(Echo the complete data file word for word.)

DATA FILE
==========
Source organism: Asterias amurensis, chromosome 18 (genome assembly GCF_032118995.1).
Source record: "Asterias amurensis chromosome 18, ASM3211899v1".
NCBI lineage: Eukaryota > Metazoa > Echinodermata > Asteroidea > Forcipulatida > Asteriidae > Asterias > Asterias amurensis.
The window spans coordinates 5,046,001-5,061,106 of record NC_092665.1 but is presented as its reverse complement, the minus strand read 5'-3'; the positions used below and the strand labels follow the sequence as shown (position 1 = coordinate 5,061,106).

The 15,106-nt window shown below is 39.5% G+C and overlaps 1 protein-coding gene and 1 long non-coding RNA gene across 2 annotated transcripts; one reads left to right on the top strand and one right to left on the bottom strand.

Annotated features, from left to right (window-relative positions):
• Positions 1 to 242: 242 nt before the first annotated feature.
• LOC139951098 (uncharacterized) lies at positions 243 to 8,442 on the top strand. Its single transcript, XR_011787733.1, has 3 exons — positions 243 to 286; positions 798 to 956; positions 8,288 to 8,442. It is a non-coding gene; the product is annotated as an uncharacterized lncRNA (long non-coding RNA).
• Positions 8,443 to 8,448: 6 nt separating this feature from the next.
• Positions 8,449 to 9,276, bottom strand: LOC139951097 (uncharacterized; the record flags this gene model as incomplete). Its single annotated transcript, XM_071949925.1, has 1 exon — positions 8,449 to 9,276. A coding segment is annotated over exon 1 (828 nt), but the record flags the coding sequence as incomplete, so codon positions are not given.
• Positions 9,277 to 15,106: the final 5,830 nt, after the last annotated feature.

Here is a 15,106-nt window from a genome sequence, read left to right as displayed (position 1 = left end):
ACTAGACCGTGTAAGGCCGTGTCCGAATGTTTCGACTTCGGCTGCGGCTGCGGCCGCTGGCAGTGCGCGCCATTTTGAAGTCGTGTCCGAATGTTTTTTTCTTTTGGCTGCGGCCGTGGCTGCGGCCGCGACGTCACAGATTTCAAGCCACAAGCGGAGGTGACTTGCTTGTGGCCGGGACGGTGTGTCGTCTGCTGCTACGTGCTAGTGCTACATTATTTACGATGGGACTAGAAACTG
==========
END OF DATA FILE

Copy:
Source organism: Asterias amurensis, chromosome 18 (genome assembly GCF_032118995.1).
Source record: "Asterias amurensis chromosome 18, ASM3211899v1".
NCBI lineage: Eukaryota > Metazoa > Echinodermata > Asteroidea > Forcipulatida > Asteriidae > Asterias > Asterias amurensis.
The window spans coordinates 5,046,001-5,061,106 of record NC_092665.1 but is presented as its reverse complement, the minus strand read 5'-3'; the positions used below and the strand labels follow the sequence as shown (position 1 = coordinate 5,061,106).

The 15,106-nt window shown below is 39.5% G+C and overlaps 1 protein-coding gene and 1 long non-coding RNA gene across 2 annotated transcripts; one reads left to right on the top strand and one right to left on the bottom strand.

Annotated features, from left to right (window-relative positions):
• Positions 1 to 242: 242 nt before the first annotated feature.
• LOC139951098 (uncharacterized) lies at positions 243 to 8,442 on the top strand. Its single transcript, XR_011787733.1, has 3 exons — positions 243 to 286; positions 798 to 956; positions 8,288 to 8,442. It is a non-coding gene; the product is annotated as an uncharacterized lncRNA (long non-coding RNA).
• Positions 8,443 to 8,448: 6 nt separating this feature from the next.
• Positions 8,449 to 9,276, bottom strand: LOC139951097 (uncharacterized; the record flags this gene model as incomplete). Its single annotated transcript, XM_071949925.1, has 1 exon — positions 8,449 to 9,276. A coding segment is annotated over exon 1 (828 nt), but the record flags the coding sequence as incomplete, so codon positions are not given.
• Positions 9,277 to 15,106: the final 5,830 nt, after the last annotated feature.

Here is a 15,106-nt window from a genome sequence, read left to right as displayed (position 1 = left end):
ACTAGACCGTGTAAGGCCGTGTCCGAATGTTTCGACTTCGGCTGCGGCTGCGGCCGCTGGCAGTGCGCGCCATTTTGAAGTCGTGTCCGAATGTTTTTTTCTTTTGGCTGCGGCCGTGGCTGCGGCCGCGACGTCACAGATTTCAAGCCACAAGCGGAGGTGACTTGCTTGTGGCCGGGACGGTGTGTCGTCTGCTGCTACGTGCTAGTGCTACATTATTTACGATGGGACTAGAAACTG